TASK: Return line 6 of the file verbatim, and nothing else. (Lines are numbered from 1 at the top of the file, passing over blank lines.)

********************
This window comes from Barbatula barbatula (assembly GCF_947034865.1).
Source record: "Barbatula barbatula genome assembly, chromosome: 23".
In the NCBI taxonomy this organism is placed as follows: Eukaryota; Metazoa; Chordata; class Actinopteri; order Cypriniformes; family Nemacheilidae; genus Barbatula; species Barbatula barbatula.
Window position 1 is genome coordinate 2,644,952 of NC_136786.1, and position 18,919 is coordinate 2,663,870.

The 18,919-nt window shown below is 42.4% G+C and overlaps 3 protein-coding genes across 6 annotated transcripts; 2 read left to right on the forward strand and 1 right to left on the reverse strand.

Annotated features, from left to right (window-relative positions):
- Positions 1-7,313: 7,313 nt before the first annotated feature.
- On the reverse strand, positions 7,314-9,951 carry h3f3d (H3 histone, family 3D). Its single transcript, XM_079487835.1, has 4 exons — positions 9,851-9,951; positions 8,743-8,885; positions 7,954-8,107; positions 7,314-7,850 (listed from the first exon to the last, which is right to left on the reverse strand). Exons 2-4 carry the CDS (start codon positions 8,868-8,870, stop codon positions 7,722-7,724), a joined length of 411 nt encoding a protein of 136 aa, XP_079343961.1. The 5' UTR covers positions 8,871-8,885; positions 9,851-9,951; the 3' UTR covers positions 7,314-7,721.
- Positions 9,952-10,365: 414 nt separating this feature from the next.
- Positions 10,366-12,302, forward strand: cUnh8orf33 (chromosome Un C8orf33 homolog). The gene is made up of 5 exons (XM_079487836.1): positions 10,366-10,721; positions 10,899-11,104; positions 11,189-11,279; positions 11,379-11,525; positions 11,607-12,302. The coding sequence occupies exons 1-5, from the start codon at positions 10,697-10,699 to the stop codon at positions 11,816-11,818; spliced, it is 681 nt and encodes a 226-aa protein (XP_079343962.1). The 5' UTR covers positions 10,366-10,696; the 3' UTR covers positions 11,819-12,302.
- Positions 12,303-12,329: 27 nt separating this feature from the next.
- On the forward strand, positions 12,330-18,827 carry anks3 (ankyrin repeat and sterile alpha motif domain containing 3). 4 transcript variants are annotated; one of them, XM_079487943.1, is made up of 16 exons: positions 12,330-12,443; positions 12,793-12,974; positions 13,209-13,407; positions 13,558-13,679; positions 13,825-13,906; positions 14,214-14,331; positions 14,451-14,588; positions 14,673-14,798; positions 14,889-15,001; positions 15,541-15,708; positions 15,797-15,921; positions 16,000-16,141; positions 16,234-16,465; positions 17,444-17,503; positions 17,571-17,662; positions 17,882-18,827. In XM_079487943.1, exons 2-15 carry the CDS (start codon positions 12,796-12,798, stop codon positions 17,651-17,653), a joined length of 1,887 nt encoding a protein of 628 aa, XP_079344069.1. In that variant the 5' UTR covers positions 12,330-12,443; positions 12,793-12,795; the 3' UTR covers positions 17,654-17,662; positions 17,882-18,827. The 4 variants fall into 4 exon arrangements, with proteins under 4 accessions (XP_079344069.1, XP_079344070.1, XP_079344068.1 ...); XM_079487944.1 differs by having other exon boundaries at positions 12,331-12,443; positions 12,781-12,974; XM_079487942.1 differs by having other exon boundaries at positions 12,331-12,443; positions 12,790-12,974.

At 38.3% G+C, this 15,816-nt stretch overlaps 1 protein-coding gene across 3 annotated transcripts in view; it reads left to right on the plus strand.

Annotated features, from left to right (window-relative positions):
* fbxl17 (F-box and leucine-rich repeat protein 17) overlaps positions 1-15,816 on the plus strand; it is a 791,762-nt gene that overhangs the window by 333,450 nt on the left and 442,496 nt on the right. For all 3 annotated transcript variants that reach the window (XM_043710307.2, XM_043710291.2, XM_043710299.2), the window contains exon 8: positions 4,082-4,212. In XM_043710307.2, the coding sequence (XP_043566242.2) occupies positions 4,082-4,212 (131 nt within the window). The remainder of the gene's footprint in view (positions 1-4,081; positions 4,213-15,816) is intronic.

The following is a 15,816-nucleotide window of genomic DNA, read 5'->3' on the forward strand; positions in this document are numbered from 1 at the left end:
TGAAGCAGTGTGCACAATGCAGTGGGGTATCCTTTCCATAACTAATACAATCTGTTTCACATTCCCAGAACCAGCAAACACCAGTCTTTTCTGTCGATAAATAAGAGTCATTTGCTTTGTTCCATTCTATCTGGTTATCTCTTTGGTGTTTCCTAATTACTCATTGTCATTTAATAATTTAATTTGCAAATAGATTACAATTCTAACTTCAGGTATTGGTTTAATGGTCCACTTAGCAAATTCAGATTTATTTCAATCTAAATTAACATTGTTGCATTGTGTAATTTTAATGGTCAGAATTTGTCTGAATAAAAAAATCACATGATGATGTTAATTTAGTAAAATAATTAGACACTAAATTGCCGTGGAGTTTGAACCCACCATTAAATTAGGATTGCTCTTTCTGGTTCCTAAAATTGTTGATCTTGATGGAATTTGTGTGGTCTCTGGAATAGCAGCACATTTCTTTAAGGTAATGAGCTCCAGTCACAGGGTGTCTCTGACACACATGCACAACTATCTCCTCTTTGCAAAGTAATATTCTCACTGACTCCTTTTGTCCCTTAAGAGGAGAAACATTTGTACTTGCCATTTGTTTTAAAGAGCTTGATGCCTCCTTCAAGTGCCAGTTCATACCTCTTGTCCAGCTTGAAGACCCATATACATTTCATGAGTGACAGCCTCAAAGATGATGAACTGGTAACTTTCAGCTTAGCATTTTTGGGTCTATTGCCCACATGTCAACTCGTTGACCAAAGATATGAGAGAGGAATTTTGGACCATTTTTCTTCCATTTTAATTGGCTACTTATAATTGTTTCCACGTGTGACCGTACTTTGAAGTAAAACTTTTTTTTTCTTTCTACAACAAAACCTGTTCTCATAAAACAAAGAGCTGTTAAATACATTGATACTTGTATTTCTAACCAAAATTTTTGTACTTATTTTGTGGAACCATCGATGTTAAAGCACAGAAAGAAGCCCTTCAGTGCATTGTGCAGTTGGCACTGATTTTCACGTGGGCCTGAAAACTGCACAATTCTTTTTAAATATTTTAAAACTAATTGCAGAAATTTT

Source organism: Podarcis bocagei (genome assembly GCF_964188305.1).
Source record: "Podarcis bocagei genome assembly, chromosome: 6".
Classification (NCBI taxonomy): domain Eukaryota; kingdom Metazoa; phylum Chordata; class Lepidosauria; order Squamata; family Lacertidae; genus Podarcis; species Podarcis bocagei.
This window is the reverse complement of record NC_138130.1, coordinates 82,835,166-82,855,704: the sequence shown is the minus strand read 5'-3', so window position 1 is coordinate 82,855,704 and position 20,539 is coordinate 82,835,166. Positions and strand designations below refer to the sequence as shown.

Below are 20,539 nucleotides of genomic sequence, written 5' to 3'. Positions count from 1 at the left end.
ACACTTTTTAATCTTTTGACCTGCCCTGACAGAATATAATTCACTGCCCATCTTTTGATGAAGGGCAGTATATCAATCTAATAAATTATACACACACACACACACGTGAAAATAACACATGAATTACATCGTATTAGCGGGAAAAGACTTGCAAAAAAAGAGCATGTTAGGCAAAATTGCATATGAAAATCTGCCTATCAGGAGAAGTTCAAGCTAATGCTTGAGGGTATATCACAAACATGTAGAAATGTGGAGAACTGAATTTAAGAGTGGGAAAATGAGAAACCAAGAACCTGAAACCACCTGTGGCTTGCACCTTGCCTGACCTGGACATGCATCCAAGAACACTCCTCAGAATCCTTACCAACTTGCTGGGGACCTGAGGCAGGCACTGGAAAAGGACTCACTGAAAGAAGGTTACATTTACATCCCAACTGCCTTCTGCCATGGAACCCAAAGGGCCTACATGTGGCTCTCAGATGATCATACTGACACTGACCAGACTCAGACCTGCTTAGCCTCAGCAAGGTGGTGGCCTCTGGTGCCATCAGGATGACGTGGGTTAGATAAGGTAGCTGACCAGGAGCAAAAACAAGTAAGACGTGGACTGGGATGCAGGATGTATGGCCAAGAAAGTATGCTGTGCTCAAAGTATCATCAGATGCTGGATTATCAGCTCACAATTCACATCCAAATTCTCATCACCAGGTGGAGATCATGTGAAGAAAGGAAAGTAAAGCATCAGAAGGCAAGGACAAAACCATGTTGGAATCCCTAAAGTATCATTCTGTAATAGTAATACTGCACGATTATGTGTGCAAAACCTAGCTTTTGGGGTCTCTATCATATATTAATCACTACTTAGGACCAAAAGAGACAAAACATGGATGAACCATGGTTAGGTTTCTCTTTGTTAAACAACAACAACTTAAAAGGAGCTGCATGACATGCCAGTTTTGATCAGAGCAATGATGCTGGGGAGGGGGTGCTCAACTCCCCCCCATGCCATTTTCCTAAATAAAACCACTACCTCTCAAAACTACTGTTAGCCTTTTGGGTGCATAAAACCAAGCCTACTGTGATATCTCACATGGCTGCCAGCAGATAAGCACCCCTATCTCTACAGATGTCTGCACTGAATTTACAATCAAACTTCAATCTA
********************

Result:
Annotated features, from left to right (window-relative positions):